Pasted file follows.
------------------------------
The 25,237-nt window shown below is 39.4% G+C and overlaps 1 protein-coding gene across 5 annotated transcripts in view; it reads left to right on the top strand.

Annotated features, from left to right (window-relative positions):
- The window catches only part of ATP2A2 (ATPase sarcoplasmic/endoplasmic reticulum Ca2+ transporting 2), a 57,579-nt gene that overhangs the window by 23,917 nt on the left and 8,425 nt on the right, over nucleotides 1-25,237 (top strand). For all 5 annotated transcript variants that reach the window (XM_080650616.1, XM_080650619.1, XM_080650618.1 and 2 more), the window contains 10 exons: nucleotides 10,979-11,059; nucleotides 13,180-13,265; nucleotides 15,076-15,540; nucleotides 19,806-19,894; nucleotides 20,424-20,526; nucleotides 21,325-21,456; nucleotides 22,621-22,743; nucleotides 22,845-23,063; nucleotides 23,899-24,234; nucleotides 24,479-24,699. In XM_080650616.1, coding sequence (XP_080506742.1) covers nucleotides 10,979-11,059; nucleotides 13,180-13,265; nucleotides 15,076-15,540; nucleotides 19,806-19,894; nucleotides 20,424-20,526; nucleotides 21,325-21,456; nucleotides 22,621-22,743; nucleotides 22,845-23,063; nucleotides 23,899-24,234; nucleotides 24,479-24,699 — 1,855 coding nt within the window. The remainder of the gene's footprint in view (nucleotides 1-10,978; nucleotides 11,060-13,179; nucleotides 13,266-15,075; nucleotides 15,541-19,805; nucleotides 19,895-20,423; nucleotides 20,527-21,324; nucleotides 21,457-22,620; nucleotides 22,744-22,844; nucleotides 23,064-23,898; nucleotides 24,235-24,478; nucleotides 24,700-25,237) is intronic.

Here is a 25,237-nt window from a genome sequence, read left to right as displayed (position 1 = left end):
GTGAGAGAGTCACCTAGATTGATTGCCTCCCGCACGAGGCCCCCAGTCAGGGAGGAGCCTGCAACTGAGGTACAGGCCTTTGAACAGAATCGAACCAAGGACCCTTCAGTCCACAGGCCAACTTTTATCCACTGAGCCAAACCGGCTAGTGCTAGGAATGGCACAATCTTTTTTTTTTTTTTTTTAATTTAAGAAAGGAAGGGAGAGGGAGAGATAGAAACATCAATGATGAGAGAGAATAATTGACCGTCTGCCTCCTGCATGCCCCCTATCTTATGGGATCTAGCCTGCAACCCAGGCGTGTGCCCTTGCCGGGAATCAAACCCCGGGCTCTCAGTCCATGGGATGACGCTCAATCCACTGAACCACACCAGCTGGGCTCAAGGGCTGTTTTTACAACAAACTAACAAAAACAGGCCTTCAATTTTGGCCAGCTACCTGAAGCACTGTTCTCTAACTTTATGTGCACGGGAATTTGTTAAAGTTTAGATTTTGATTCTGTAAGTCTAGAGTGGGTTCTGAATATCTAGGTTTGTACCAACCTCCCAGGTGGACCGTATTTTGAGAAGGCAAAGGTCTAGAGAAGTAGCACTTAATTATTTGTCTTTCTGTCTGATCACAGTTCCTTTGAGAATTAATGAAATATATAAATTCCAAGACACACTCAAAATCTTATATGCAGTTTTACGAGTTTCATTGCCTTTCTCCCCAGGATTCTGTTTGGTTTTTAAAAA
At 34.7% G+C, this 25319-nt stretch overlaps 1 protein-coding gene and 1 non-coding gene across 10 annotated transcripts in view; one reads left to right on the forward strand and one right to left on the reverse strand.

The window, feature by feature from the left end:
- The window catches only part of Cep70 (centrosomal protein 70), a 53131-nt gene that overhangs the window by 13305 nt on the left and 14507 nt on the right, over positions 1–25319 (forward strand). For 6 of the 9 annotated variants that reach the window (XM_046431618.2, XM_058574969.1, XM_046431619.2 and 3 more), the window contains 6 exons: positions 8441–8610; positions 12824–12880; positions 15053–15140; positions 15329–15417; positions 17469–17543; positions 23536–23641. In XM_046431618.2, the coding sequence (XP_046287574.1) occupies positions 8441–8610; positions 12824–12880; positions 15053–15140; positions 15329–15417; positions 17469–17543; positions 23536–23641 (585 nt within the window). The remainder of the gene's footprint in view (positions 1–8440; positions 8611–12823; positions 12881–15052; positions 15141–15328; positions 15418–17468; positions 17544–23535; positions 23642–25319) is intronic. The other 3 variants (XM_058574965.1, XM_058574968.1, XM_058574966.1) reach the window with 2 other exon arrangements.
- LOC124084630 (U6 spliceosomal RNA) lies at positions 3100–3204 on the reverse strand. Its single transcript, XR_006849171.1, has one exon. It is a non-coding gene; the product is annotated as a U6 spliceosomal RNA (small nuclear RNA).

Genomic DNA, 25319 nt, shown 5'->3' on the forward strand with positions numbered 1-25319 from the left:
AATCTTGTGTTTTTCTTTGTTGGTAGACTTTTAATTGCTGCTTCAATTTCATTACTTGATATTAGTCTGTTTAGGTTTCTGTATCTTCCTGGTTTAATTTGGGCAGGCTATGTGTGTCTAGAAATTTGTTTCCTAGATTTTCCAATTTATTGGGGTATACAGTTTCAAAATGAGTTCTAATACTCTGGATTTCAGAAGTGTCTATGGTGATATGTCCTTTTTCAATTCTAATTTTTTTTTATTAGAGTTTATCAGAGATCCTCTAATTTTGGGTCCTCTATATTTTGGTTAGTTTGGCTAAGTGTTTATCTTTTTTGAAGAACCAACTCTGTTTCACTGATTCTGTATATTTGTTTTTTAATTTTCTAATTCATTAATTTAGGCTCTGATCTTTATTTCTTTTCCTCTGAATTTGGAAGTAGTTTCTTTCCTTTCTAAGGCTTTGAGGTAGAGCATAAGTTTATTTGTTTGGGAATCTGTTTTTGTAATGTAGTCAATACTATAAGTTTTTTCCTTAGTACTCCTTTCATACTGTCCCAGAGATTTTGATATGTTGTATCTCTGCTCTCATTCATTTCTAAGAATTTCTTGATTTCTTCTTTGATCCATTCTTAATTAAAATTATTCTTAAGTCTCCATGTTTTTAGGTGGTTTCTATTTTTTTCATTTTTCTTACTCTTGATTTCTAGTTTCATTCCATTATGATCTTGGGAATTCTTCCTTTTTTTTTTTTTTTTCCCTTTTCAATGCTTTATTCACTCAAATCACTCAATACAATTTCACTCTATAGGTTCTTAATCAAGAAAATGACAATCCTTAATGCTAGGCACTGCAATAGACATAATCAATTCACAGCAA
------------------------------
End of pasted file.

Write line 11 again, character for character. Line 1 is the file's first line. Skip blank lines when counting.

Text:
AATCTTGTGTTTTTCTTTGTTGGTAGACTTTTAATTGCTGCTTCAATTTCATTACTTGATATTAGTCTGTTTAGGTTTCTGTATCTTCCTGGTTTAATTTGGGCAGGCTATGTGTGTCTAGAAATTTGTTTCCTAGATTTTCCAATTTATTGGGGTATACAGTTTCAAAATGAGTTCTAATACTCTGGATTTCAGAAGTGTCTATGGTGATATGTCCTTTTTCAATTCTAATTTTTTTTTATTAGAGTTTATCAGAGATCCTCTAATTTTGGGTCCTCTATATTTTGGTTAGTTTGGCTAAGTGTTTATCTTTTTTGAAGAACCAACTCTGTTTCACTGATTCTGTATATTTGTTTTTTAATTTTCTAATTCATTAATTTAGGCTCTGATCTTTATTTCTTTTCCTCTGAATTTGGAAGTAGTTTCTTTCCTTTCTAAGGCTTTGAGGTAGAGCATAAGTTTATTTGTTTGGGAATCTGTTTTTGTAATGTAGTCAATACTATAAGTTTTTTCCTTAGTACTCCTTTCATACTGTCCCAGAGATTTTGATATGTTGTATCTCTGCTCTCATTCATTTCTAAGAATTTCTTGATTTCTTCTTTGATCCATTCTTAATTAAAATTATTCTTAAGTCTCCATGTTTTTAGGTGGTTTCTATTTTTTTCATTTTTCTTACTCTTGATTTCTAGTTTCATTCCATTATGATCTTGGGAATTCTTCCTTTTTTTTTTTTTTTTCCCTTTTCAATGCTTTATTCACTCAAATCACTCAATACAATTTCACTCTATAGGTTCTTAATCAAGAAAATGACAATCCTTAATGCTAGGCACTGCAATAGACATAATCAATTCACAGCAA